Myanmar and the Voices of a Revolution

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ASEAN Beat | Politics | Southeast Asia

Myanmar and the Voices of a Revolution

The Myanmar junta’s conscription drive has backfired, bolstering the rebels’ ranks.

Myanmar and the Voices of a Revolution

A soldier for an anti-junta People’s Defense Force militia shows off a wound in Mae Sot, Thailand, that he believes was caused by an AK-47 bullet during a recent battle with the Myanmar military.

Credit: Luke Hunt

The town of Mae Sot in northwest Thailand is bustling. A frontier town with a civil war on its doorstep, the population has swelled with Burmese and ethnic rebels who spend most of their time across the border battling it out against the military junta.

Bamar, Karen, Karenni, and Mon – both Buddhists and Christians – are common. Some have fled conscription, others are on R&R and a few are fragile after a civil war that began when Senior Gen. Min Aung Hlaing ousted Myanmar’s elected government three years ago.

Mae Sot’s official population is 52,000 but according to a German academic, who made Mae Sot his PhD subject in town planning, that has swelled to about a quarter of a million with the internally displaced and those fleeing conscription now adding to those numbers.

Some sneak across the borders, others hold passports and visas or a Pink ID Card that allows them to stay in Thailand but with limited rights, including a 10 p.m. curfew. In bars, tea houses, farming communes, and safe houses, the buzzword is “revolution.”

Among them is a well-known rap star, who is devoted to his squad and divides his time between recording missions, and looking after the battle-scarred. He won’t be identified because of Phyo Zeya Thaw, a friend and lawmaker who was executed last year.

“This is serious I thought,” he said from a safe house on the outskirts of town. “Then another comrade, a videographer, was training with a drone attached with grenades. One accidentally dropped, took off his leg, a chunk out of his head and killed his brother.”

“He’s tried to commit suicide three times. It’s a side of war that people don’t see. I stopped drinking and smoking ganja. Defeating the military is all that matters and it will happen because this is a war the junta can not win. We are united,” he said, through a translator.

He shares his safe house with about 10 troops from the People’s Defense Force (PDF), the armed wing of the opposition National Unity Government (NUG), which has fought the junta since the overthrow of Aung San Suu Kyi’s government in early 2021.

Outside, dogs bark while the distant, occasional sound of artillery exchanges and aerial bombardments serve as a routine reminder of a conflict just a few kilometers away.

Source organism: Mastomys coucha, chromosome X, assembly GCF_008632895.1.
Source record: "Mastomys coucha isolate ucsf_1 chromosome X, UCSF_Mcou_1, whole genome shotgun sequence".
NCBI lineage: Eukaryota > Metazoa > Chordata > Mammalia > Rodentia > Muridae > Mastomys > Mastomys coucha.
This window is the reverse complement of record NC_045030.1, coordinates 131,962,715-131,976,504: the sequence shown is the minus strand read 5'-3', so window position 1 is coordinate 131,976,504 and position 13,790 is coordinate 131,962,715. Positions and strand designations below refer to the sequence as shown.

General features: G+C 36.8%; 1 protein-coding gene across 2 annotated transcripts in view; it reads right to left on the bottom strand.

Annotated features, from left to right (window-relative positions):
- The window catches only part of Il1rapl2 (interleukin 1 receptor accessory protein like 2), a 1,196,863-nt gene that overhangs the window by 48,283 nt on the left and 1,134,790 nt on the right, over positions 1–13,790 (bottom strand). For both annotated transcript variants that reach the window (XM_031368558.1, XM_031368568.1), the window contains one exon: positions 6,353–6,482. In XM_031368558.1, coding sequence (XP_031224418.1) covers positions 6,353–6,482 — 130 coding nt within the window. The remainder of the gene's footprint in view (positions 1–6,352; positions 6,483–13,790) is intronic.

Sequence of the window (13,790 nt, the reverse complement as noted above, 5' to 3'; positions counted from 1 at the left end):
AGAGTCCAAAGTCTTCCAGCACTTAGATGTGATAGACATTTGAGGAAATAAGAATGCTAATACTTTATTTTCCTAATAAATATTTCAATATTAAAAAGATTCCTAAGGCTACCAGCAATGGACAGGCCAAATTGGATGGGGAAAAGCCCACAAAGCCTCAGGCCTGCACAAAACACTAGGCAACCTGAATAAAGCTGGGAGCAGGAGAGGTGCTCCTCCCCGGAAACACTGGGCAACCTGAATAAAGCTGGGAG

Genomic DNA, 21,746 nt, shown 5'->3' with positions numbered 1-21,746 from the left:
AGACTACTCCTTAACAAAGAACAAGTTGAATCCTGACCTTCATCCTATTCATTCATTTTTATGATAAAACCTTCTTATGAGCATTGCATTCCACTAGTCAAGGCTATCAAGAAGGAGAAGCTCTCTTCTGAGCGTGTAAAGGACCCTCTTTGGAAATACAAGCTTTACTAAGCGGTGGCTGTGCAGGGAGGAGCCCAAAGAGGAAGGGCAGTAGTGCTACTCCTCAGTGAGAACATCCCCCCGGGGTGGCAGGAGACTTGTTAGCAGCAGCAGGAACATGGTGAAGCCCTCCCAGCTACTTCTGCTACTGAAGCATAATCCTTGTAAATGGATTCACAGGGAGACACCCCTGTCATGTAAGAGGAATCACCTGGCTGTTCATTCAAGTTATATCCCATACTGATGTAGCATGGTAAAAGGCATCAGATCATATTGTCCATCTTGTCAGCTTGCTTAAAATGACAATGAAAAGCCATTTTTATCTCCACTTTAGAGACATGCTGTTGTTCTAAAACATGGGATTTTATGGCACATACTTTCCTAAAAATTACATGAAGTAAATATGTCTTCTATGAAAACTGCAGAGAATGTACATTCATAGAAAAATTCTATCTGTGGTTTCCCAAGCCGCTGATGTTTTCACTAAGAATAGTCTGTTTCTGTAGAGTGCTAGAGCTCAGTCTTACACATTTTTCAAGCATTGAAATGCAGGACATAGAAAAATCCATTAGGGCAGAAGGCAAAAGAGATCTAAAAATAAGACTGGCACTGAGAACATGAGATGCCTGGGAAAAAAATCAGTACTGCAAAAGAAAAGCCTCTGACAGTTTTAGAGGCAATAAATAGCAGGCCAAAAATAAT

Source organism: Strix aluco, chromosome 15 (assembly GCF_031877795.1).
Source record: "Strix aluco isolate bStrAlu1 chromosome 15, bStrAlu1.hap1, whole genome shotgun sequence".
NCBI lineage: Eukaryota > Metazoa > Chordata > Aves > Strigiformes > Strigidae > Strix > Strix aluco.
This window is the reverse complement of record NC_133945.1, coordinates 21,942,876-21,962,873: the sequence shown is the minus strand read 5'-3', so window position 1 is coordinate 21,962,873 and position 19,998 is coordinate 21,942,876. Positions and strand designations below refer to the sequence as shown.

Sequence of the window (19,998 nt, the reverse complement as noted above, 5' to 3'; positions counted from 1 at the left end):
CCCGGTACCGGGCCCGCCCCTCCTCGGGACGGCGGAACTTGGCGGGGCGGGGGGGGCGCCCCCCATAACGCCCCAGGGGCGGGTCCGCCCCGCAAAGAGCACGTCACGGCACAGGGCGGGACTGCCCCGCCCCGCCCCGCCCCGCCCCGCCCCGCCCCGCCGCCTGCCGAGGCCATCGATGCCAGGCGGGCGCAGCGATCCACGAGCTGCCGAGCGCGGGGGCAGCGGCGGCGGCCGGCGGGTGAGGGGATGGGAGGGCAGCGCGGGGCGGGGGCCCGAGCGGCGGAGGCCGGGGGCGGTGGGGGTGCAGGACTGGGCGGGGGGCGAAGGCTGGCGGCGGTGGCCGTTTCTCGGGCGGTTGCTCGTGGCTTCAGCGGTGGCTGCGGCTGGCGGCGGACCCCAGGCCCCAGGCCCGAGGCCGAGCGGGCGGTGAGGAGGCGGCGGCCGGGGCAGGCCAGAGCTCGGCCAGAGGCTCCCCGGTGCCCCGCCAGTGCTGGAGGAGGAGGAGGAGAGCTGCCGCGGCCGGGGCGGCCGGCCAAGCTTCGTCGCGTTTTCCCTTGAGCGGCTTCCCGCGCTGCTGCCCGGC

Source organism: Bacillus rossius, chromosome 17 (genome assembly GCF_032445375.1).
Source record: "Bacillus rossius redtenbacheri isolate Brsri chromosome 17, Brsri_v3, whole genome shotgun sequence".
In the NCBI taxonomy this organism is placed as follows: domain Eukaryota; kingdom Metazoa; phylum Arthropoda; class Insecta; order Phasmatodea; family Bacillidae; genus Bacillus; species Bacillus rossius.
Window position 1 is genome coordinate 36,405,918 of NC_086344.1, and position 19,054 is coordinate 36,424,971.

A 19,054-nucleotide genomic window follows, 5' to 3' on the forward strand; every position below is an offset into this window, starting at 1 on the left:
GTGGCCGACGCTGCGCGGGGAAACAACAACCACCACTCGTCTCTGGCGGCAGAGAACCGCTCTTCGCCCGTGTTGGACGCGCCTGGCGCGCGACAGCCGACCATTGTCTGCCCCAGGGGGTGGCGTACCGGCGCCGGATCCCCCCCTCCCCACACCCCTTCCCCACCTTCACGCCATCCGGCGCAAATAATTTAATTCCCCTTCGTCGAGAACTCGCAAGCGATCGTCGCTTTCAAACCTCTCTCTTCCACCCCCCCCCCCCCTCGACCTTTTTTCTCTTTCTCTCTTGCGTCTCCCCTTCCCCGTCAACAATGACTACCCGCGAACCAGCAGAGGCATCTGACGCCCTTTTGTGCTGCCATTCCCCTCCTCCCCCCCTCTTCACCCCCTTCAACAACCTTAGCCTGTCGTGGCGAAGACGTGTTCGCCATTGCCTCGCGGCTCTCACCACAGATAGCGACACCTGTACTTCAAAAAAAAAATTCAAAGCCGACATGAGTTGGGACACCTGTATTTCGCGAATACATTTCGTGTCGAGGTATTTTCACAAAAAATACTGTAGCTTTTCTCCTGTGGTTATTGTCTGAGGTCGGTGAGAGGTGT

The rooms are filled with electric guitars and the walls are covered by revolutionary art and graffiti; Che Guevara, Bob Marley, and AC/DC adorn the walls as young men and women file in and take turns on a shared mattress for some much-needed sleep.

Among them is a gay couple, women in their 20s. One has a physics degree the other is studying Southeast Asian politics through a university course sponsored by the NUG and they watch each other’s backs.

A pink ribbon stuck on the razor wire that marks the border dividing Thailand and war-torn Myanmar in Mae Sot, Thailand. Photo by Luke Hunt

“This revolution is different. About one in three PDFs are women,” said one. “We were taught how to shoot but I won’t carry a gun anymore. Guns frighten the villagers. They panic and run at the first sound of a bullet and that’s upsetting and makes it difficult to work.”

That work includes delivering food, medicine, hand-me-down clothing, and school books to villages and camps for the internally displaced people across the Moei River in Myanmar, when the border guards are absent.

“If you carry a gun you might have to use it and that gets in the way,” she rationalizes. “The frontline is the border, once you cross the fighting can be anywhere and everywhere,” she added while introducing me to a group of commandos in a local tea house.

One is a sniper debating with another commando his weapon of choice; the American-made Ruger or Mossberg, which is also NATO-approved. Over a cup of tea, he settles on the Ruger.

“It’s hard work. We can march 30 kilometers and carry a 30-kilo kit a day. We once had a U.S. military advisor attached to our squad. It was all uphill and a nine-hour march. When we got to the top he asked ‘how soon till the helicopter arrives’?

“He wasn’t happy when told we were walking out,” he said.

Then there are those fleeing conscription. Late last week, the junta began sending out conscription notices – enforcing a law that had remained dormant since 2010 – addressed to men aged between 18 to 35 and women of 18 to 27 years of age.

One squad leader, whose leg was amputated after he stepped on a landmine, said that the conscription order indicated the junta was losing and this was unexpectedly bolstering the ranks of the PDF and the ethnic armies. Safe houses are popular with those fleeing conscription.

“I don’t want to hurt anyone. I don’t want to shoot anyone,” said a 19-year-old man. “I tried to avoid the war but if the junta wants to conscript me then I have no choice and I will fight with the PDF. The junta has bombed our villages, our schools, our homes so now I will fight them.”